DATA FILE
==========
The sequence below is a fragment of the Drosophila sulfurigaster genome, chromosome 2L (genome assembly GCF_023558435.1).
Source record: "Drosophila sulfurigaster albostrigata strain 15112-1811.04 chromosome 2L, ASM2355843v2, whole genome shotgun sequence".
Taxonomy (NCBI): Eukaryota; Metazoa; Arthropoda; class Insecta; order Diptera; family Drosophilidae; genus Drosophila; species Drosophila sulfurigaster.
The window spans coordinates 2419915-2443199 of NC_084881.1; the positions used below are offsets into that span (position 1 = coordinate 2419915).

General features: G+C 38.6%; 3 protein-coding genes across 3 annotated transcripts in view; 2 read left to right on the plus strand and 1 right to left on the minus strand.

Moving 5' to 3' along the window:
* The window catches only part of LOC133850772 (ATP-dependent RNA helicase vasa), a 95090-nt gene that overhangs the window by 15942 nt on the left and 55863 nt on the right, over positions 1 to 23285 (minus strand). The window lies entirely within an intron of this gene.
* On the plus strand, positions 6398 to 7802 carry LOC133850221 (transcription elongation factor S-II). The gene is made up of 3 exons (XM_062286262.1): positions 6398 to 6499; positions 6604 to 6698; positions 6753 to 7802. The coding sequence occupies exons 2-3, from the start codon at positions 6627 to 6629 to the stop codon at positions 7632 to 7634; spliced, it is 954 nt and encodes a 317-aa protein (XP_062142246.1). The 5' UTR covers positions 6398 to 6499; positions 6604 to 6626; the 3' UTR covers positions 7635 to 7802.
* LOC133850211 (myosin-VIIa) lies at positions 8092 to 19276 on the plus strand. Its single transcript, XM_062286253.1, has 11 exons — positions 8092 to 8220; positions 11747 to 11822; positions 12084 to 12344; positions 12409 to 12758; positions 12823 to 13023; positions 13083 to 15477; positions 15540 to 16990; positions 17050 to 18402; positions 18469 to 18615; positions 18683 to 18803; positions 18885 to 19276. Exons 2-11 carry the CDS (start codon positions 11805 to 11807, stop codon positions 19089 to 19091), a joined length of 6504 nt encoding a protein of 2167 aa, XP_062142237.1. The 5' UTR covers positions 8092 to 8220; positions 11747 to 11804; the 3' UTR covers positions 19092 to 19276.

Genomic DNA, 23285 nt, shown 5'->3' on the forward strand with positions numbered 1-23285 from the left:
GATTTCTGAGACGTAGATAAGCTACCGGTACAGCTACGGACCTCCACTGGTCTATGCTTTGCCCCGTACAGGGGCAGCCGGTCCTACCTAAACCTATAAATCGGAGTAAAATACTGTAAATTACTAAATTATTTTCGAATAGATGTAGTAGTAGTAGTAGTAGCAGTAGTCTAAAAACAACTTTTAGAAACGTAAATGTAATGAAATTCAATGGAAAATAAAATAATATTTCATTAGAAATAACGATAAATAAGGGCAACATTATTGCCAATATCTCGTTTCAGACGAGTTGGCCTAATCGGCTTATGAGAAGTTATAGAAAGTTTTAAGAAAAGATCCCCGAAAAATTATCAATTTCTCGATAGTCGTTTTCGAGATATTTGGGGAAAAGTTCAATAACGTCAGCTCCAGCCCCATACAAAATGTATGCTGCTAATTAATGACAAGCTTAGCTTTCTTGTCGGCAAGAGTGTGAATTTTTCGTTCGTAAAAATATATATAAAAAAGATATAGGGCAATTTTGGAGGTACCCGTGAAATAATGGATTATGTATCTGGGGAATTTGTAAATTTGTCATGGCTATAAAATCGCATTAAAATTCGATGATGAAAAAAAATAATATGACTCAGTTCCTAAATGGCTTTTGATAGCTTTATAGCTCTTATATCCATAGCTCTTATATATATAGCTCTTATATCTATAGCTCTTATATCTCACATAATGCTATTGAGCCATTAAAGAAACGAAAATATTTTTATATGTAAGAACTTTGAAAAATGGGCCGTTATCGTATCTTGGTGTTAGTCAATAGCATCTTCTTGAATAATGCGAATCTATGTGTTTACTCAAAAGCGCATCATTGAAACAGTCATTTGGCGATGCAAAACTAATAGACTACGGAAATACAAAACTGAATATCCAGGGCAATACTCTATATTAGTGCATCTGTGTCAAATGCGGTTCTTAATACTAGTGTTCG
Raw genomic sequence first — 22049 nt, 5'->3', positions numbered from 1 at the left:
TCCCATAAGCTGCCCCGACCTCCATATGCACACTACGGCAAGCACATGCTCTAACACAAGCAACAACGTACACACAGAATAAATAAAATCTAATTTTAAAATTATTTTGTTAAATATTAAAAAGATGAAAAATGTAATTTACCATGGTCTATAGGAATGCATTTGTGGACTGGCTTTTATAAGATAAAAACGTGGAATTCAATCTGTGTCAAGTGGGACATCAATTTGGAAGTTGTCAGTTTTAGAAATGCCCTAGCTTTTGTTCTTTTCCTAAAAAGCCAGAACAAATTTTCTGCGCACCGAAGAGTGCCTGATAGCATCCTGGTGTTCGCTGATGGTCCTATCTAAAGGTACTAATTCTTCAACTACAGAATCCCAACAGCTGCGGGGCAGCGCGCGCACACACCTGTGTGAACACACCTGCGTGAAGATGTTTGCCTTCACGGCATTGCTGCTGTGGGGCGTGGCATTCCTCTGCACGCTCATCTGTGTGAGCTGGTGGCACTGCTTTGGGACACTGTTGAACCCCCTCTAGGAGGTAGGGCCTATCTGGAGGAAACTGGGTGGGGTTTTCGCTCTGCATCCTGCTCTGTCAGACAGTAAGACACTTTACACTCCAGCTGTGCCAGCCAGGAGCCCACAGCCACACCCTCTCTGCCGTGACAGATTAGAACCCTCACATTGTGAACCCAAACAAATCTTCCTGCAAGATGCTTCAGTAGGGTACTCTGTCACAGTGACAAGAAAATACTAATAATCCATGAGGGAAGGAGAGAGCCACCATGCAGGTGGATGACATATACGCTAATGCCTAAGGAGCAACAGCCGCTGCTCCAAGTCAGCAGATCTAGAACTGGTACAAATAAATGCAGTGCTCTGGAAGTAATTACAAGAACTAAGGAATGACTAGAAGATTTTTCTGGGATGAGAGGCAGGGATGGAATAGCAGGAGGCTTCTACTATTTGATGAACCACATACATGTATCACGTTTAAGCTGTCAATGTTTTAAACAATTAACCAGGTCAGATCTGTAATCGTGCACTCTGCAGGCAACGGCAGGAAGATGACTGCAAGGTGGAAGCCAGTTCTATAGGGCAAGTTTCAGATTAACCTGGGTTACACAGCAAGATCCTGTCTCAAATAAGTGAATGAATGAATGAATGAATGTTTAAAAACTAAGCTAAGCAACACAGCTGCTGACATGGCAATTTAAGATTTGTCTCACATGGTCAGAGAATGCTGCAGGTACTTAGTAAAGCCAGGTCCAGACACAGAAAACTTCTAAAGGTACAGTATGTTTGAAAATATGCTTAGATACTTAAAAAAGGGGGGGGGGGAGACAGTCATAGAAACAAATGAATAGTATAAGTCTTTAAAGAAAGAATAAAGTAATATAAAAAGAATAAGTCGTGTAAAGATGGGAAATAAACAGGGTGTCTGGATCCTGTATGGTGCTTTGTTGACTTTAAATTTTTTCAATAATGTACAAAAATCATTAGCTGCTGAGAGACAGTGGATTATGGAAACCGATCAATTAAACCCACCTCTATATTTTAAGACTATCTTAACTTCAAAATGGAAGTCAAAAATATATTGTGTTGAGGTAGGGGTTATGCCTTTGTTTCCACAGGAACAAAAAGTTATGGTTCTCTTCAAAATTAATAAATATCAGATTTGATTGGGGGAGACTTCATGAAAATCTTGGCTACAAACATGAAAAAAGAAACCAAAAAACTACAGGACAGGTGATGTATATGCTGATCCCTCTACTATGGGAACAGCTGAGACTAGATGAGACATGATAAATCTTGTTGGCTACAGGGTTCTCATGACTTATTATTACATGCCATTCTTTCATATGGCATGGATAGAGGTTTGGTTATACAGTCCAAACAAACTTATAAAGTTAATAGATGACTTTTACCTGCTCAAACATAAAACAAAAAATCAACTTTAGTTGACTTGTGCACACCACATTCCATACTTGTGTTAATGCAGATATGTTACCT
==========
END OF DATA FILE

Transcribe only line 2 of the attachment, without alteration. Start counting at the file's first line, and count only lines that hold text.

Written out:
Source record: "Drosophila sulfurigaster albostrigata strain 15112-1811.04 chromosome 2L, ASM2355843v2, whole genome shotgun sequence".